The WGA is gearing up for what promises to be a contentious negotiation for a new film and TV contract amid its ongoing battle with Hollywood’s talent agencies, which is now in its seventh month. The guild’s current pact with management’s AMPTP expires on May 1, and the WGA soon will be holding membership meetings to get feedback from members about what they want their leaders to address at the bargaining table.
The WGA East has set its first such a membership meeting for Nov. 14, and the WGA West is expected to hold similar meetings in the weeks to come.
The fight with the talent agencies, which began on April 13 when the WGA ordered all of its members to fire their agents who refused to sign its new agency Code of Conduct, is expected to loom large over the negotiations if an overall deal with the agents isn’t reached by May 1. As things stand now, the guild isn’t talking to the Association of Talent Agents, which represents all of the major agencies, but is seeking deals with individual agencies instead. The guild, however, hasn’t signed any new ATA-represented agencies to its Code since late July, when the Buchwald and Kaplan Stahler agencies broke ranks with the ATA and signed the Code, which bans packaging fees after one year and prohibits agency affiliations with corporately related production entities.
During the WGA’s recent election, WGA West president David A. Goodman – who easily won re-election last month – said in his campaign statement that the studios would be mistaken if they think they can “push us around because they think we’re ‘tired’” of battling the agencies, or that the agency campaign has weakened the guild’s resolve to fight the studios for a fair contract “if they pushed us to a strike.” A bigger share of the companies’ streaming revenues is expected to be a major bone of contention in the upcoming talks for a new Minimum Basic Agreement.
“Meanwhile, we have an approaching MBA negotiation,” he said in his campaign statement. “How does this agency campaign affect our leverage? It’s important to consider the current business landscape. All the major AMPTP companies are launching streaming services to compete with Netflix, Amazon, and Apple. As important as libraries are, the big companies can’t rely on their libraries to get subscribers; they need a steady stream of new product to build that base, and they need writers to write that product. It will take the AMPTP companies years to get to the subscriber numbers they need, and they will not just be competing with the established streaming companies but also with each other to get those subscribers.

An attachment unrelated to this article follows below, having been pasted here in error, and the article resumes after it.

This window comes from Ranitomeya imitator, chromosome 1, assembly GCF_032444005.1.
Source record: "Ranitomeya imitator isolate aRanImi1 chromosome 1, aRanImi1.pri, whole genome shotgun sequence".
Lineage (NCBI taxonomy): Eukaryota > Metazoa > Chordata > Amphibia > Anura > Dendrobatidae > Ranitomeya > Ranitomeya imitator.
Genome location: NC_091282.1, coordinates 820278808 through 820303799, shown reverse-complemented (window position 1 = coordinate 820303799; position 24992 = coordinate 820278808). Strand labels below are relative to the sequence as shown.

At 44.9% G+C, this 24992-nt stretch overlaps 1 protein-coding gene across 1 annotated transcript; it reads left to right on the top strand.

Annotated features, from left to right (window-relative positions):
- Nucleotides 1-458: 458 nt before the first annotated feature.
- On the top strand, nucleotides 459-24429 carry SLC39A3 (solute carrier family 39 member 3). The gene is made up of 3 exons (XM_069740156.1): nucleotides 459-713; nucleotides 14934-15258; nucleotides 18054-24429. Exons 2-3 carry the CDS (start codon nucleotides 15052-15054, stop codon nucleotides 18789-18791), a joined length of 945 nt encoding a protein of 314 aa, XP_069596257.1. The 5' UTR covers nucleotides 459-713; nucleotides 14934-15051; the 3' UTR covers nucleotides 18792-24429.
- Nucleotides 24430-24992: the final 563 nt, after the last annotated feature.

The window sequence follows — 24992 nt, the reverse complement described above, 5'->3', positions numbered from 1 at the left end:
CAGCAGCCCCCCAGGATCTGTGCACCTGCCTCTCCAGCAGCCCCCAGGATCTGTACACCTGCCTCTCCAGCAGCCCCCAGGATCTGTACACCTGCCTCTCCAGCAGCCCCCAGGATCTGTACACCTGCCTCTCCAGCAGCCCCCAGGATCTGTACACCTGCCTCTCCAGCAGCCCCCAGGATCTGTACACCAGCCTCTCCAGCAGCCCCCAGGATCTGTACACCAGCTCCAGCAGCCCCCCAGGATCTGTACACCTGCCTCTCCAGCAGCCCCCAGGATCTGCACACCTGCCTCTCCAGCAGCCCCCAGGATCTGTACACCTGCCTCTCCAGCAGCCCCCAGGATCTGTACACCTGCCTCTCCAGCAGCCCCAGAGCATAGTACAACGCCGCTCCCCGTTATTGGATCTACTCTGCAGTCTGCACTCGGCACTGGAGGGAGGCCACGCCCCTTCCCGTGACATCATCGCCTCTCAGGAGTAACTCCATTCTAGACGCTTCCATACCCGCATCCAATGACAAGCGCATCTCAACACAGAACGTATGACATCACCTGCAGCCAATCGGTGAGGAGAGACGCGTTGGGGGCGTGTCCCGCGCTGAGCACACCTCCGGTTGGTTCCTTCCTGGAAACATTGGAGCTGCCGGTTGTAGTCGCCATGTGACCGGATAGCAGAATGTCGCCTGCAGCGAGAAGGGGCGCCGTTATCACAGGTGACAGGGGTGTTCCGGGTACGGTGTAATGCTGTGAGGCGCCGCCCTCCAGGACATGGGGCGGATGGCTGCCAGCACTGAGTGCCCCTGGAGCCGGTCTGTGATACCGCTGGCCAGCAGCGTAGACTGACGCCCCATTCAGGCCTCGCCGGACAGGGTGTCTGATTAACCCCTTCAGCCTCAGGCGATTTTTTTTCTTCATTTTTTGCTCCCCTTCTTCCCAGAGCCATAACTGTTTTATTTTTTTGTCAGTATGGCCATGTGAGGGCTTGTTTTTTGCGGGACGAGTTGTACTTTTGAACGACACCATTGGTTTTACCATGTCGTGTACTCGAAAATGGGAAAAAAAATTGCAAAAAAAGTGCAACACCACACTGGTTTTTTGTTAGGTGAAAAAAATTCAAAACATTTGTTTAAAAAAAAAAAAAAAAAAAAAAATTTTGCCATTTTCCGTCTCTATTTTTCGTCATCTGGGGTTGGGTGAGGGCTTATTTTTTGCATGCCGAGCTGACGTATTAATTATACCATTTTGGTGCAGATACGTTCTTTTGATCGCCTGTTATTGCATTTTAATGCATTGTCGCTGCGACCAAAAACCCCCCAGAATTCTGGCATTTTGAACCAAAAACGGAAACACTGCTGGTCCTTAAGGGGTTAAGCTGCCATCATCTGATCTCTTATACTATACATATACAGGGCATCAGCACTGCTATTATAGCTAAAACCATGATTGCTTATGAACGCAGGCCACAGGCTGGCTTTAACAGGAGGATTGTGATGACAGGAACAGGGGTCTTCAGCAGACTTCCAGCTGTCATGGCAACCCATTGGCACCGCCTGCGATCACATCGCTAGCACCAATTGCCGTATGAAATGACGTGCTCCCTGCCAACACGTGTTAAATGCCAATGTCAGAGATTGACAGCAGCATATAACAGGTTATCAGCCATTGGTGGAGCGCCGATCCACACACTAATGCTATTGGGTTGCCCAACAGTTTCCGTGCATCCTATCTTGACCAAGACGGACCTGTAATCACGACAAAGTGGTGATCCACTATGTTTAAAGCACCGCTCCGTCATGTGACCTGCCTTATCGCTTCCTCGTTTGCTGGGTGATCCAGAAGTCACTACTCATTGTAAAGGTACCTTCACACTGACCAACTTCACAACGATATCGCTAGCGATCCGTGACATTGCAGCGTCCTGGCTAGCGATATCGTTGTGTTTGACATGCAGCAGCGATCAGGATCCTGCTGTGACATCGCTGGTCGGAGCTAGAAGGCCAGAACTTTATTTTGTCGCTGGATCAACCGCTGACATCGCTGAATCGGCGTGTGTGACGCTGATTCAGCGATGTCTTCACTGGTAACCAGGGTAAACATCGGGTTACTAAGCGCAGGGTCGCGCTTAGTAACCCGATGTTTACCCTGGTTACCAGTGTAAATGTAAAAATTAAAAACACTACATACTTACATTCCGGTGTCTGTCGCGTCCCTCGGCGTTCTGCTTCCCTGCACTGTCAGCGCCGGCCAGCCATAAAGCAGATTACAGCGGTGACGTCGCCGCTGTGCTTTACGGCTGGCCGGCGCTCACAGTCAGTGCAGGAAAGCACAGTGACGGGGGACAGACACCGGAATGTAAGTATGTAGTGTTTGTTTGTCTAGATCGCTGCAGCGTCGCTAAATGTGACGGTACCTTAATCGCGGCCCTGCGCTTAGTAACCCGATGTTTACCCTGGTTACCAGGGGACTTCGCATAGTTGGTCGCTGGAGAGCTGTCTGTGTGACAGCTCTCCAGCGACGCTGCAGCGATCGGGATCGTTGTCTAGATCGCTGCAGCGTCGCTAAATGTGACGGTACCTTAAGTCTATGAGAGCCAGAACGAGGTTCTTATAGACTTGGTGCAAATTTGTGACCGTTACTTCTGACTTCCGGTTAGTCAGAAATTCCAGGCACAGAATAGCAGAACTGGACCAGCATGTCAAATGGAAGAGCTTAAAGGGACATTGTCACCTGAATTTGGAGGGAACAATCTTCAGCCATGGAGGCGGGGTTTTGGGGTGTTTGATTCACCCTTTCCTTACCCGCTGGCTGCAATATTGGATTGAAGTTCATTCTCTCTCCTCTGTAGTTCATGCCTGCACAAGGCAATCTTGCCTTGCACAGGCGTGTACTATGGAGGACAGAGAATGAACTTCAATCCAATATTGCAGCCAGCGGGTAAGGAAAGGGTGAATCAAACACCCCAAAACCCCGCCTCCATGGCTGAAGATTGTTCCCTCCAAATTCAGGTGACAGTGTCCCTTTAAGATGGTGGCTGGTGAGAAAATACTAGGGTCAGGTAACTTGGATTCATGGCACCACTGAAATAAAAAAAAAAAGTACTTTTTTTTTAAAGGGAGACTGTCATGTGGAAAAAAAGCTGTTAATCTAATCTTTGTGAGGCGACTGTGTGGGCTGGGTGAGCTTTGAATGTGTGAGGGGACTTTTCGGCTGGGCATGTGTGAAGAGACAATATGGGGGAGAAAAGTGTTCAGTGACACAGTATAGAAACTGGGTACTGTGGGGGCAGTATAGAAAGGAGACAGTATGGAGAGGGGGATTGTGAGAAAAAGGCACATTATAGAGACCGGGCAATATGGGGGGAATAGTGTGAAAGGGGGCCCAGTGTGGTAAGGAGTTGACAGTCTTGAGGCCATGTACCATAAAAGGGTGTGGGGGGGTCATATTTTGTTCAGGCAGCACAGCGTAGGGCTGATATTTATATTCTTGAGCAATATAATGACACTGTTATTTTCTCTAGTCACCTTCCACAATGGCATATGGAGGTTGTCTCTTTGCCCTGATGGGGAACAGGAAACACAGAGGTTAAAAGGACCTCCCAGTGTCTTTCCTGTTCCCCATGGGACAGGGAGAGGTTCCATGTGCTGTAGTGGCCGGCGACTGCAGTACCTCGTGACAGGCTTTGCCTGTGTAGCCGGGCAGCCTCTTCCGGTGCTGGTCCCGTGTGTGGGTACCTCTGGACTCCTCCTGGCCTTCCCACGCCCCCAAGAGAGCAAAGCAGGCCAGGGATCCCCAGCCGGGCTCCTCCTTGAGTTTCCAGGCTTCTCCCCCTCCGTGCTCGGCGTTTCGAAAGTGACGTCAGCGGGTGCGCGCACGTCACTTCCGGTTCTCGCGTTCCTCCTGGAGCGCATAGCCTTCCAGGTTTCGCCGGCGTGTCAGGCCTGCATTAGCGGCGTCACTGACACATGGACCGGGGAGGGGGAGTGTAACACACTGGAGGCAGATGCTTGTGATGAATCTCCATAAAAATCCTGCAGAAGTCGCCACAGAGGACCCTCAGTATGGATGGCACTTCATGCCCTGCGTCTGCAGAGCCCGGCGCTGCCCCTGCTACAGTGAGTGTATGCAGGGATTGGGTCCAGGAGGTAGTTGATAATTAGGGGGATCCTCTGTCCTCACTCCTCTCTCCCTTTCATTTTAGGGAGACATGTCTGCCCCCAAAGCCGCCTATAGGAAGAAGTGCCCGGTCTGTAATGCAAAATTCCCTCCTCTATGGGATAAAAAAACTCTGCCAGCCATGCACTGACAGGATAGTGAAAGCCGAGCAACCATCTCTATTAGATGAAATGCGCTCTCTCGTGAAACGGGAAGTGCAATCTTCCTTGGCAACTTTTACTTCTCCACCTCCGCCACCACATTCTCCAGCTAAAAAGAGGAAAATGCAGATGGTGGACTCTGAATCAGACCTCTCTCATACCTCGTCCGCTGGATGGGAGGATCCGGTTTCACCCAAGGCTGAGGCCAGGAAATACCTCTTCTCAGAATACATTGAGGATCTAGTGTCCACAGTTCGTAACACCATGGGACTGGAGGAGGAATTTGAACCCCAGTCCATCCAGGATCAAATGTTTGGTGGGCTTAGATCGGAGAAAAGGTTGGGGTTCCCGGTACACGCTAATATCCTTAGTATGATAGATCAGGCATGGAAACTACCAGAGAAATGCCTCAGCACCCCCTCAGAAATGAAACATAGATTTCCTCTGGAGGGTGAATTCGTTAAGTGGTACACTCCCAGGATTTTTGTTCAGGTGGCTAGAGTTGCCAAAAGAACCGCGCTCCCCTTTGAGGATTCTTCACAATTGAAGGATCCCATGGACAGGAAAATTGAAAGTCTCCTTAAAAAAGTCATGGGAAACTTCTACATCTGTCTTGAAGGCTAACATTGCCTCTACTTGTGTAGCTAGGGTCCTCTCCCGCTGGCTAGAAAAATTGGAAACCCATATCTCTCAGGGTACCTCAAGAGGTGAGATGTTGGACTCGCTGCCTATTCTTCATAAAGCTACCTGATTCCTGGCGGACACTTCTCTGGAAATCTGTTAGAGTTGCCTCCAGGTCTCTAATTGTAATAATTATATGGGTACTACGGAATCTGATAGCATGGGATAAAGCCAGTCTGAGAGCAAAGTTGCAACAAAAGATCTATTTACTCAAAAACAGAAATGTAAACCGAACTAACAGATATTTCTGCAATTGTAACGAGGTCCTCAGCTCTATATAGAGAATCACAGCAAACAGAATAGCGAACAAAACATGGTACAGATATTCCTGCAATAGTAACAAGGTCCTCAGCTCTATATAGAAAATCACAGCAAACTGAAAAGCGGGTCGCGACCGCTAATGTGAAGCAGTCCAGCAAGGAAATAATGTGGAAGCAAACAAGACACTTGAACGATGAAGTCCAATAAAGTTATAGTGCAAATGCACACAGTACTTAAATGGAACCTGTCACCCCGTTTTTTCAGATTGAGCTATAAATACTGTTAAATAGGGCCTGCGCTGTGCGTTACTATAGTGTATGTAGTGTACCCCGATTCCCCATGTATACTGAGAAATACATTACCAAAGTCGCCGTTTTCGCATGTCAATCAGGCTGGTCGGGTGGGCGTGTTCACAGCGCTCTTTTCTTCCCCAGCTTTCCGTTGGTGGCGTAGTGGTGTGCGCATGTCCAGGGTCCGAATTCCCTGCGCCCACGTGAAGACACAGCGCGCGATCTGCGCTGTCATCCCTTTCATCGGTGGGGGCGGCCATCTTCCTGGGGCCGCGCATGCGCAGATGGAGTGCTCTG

“And though companies like Netflix and Apple have to adhere to the MBA if they want to use Guild writers, those companies are not represented in the AMPTP negotiations. The AMPTP companies understand that, if they pushed us to a strike, the threat that Netflix or another company would make an interim deal and keep producing new product is very real. The billions that the AMPTP companies have invested in their new streaming services would be at risk. That doesn’t mean that the AMPTP is going to roll over, but they have too much at stake to just push us around because they think we’re ‘tired.’ On top of that, we have shown that we are willing to take on an issue that everyone in the business (except the agencies) hates, but was unwilling to do anything about. The writers of the WGA have once again shown bravery and sacrifice, and that will give the AMPTP pause; it was this pause that led to the success of the 2014 and 2017 negotiations.
“For these reasons, whatever leadership decides our agenda is, we will go into negotiations in a very strong position. And as far as threatening our ‘alliance’ with agencies, I’ve been involved in four WGA MBA negotiations, and in all of them the agencies offered no help, in fact abandoned us and worked against our goals by describing us to their clients as intractable and unrealistic.”
No date has been set yet for the start of talks with the AMPTP. The WGA’s most recent strike – in 2007-08 – lasted 100 days.